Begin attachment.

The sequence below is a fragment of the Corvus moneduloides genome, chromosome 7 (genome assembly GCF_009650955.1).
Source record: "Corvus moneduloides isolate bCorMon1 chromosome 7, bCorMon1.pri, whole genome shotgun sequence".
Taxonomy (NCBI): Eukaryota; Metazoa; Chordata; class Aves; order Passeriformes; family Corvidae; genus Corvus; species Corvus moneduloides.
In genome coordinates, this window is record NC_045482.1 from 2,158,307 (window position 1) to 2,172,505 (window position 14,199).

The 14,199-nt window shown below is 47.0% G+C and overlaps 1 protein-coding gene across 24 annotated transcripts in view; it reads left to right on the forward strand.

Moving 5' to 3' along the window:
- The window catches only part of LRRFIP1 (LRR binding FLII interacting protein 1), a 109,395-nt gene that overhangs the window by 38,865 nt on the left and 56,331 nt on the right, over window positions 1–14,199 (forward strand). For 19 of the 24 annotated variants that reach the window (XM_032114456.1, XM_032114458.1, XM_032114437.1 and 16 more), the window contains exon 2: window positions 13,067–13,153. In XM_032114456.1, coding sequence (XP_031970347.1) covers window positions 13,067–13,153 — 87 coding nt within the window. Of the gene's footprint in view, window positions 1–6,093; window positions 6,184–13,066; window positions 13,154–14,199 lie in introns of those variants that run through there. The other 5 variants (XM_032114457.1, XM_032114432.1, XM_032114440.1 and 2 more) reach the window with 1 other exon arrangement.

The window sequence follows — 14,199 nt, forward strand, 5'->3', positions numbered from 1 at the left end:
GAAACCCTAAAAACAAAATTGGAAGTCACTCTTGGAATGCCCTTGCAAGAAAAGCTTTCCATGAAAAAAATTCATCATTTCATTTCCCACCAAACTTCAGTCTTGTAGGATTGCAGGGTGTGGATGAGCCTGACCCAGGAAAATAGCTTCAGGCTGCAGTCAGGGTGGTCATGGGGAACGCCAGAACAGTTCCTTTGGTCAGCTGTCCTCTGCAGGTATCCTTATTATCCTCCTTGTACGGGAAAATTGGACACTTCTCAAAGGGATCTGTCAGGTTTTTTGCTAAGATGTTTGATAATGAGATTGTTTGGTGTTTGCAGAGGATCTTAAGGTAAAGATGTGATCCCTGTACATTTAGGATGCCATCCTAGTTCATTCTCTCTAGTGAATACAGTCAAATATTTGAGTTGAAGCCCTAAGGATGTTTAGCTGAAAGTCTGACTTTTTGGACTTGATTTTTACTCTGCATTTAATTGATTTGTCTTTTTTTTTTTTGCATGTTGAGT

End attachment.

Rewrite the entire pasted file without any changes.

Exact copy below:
The sequence below is a fragment of the Corvus moneduloides genome, chromosome 7 (genome assembly GCF_009650955.1).
Source record: "Corvus moneduloides isolate bCorMon1 chromosome 7, bCorMon1.pri, whole genome shotgun sequence".
Taxonomy (NCBI): Eukaryota; Metazoa; Chordata; class Aves; order Passeriformes; family Corvidae; genus Corvus; species Corvus moneduloides.
In genome coordinates, this window is record NC_045482.1 from 2,158,307 (window position 1) to 2,172,505 (window position 14,199).

The 14,199-nt window shown below is 47.0% G+C and overlaps 1 protein-coding gene across 24 annotated transcripts in view; it reads left to right on the forward strand.

Moving 5' to 3' along the window:
- The window catches only part of LRRFIP1 (LRR binding FLII interacting protein 1), a 109,395-nt gene that overhangs the window by 38,865 nt on the left and 56,331 nt on the right, over window positions 1–14,199 (forward strand). For 19 of the 24 annotated variants that reach the window (XM_032114456.1, XM_032114458.1, XM_032114437.1 and 16 more), the window contains exon 2: window positions 13,067–13,153. In XM_032114456.1, coding sequence (XP_031970347.1) covers window positions 13,067–13,153 — 87 coding nt within the window. Of the gene's footprint in view, window positions 1–6,093; window positions 6,184–13,066; window positions 13,154–14,199 lie in introns of those variants that run through there. The other 5 variants (XM_032114457.1, XM_032114432.1, XM_032114440.1 and 2 more) reach the window with 1 other exon arrangement.

The window sequence follows — 14,199 nt, forward strand, 5'->3', positions numbered from 1 at the left end:
GAAACCCTAAAAACAAAATTGGAAGTCACTCTTGGAATGCCCTTGCAAGAAAAGCTTTCCATGAAAAAAATTCATCATTTCATTTCCCACCAAACTTCAGTCTTGTAGGATTGCAGGGTGTGGATGAGCCTGACCCAGGAAAATAGCTTCAGGCTGCAGTCAGGGTGGTCATGGGGAACGCCAGAACAGTTCCTTTGGTCAGCTGTCCTCTGCAGGTATCCTTATTATCCTCCTTGTACGGGAAAATTGGACACTTCTCAAAGGGATCTGTCAGGTTTTTTGCTAAGATGTTTGATAATGAGATTGTTTGGTGTTTGCAGAGGATCTTAAGGTAAAGATGTGATCCCTGTACATTTAGGATGCCATCCTAGTTCATTCTCTCTAGTGAATACAGTCAAATATTTGAGTTGAAGCCCTAAGGATGTTTAGCTGAAAGTCTGACTTTTTGGACTTGATTTTTACTCTGCATTTAATTGATTTGTCTTTTTTTTTTTTGCATGTTGAGT